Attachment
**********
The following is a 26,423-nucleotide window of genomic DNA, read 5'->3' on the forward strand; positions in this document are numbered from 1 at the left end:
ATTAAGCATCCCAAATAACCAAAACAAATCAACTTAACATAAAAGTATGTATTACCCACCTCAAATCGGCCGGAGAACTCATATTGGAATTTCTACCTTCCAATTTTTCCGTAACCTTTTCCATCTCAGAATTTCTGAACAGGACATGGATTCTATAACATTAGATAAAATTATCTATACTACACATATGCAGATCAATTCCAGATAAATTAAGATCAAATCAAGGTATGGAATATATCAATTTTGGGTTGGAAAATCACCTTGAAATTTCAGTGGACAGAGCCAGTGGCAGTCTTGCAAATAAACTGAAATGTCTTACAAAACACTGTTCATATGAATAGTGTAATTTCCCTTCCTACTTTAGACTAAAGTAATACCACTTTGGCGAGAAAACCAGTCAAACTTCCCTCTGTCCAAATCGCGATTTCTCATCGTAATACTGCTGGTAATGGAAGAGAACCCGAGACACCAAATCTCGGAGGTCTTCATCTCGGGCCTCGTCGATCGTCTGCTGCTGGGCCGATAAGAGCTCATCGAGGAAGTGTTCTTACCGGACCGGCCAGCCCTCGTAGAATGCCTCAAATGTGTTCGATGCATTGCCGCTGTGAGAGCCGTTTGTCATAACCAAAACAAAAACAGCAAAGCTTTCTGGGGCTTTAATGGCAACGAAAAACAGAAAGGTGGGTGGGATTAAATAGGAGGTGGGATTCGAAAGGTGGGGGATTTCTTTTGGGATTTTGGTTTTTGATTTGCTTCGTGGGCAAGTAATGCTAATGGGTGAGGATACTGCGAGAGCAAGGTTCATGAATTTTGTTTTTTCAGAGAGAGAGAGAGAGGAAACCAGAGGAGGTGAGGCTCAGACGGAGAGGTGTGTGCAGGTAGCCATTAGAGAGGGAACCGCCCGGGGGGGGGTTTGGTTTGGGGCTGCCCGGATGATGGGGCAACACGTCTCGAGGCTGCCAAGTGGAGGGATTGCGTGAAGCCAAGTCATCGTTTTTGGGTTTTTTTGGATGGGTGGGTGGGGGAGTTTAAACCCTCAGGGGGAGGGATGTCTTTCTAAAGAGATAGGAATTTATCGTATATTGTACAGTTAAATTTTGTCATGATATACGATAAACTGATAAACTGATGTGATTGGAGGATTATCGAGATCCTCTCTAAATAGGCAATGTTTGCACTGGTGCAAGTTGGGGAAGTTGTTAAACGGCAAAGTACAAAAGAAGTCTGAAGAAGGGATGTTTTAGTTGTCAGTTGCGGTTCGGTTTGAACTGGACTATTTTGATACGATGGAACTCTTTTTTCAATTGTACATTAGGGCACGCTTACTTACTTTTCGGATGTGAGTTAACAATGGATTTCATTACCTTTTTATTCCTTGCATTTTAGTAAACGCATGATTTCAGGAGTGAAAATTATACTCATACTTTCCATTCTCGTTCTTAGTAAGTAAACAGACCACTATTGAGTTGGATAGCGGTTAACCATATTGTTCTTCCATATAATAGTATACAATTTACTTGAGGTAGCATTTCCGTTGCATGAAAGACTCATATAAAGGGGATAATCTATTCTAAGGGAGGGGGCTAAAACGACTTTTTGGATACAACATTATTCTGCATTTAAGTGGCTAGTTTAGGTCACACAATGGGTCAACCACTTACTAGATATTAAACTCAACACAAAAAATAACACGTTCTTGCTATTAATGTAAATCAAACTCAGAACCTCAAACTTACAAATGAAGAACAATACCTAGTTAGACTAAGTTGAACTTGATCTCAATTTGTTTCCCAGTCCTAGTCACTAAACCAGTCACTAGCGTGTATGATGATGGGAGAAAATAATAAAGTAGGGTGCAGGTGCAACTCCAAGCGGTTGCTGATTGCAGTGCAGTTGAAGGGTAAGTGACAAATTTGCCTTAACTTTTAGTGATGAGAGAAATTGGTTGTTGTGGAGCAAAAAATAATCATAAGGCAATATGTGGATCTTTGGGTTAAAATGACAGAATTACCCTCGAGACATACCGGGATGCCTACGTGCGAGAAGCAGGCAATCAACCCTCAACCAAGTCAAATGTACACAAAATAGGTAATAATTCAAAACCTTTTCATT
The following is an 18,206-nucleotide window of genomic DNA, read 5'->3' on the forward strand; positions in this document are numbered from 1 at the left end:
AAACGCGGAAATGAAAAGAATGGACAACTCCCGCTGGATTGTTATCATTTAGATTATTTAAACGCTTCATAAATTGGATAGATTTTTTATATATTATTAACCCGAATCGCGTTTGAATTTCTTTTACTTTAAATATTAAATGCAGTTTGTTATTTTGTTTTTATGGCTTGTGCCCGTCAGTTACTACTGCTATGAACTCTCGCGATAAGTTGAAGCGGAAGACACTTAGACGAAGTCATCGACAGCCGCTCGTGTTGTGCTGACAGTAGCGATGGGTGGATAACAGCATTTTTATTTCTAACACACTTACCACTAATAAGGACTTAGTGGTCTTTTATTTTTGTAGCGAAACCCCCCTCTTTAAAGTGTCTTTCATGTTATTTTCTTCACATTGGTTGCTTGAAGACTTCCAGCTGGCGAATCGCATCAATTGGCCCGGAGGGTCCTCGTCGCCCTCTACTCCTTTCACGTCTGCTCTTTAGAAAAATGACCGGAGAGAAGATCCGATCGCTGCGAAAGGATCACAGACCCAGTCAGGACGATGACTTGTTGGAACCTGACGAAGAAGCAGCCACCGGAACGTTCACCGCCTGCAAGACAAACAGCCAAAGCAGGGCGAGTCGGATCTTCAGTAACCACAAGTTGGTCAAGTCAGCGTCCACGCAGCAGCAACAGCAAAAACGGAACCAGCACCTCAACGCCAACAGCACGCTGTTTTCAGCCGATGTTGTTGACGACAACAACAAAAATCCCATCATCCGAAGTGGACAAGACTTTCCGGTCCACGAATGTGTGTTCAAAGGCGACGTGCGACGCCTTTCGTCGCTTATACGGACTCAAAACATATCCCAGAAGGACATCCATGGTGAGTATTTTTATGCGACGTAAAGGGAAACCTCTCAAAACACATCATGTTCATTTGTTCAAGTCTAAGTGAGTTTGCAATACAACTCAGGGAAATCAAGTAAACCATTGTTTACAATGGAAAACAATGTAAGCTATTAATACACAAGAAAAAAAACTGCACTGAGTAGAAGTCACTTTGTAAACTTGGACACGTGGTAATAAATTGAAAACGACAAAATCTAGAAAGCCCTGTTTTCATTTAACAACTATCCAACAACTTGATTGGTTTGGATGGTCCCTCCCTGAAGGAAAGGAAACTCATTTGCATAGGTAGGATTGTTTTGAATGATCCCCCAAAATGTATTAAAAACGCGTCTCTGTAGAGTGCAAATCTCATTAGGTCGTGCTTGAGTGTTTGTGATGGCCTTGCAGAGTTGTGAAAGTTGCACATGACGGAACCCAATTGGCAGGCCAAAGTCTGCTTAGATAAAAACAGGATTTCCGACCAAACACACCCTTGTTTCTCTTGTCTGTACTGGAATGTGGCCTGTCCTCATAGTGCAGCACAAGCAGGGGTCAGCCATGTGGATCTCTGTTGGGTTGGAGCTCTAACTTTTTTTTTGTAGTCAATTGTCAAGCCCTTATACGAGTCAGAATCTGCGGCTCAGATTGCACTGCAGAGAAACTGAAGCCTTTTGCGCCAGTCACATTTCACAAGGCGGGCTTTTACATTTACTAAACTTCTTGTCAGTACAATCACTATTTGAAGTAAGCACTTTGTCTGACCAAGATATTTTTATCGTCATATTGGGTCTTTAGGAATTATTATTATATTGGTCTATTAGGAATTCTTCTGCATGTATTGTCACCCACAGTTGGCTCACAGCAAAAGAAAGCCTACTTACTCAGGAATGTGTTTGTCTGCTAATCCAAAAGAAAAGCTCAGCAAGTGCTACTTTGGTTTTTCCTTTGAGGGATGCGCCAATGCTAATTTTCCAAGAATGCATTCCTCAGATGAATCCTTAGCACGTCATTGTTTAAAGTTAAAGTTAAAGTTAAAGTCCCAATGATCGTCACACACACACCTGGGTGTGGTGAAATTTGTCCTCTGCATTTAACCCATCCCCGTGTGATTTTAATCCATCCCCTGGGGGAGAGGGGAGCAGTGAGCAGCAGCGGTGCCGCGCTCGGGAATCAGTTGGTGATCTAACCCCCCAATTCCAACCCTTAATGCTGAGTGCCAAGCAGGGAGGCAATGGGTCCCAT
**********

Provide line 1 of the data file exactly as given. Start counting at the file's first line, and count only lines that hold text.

The following is a 26,423-nucleotide window of genomic DNA, read 5'->3' on the forward strand; positions in this document are numbered from 1 at the left end: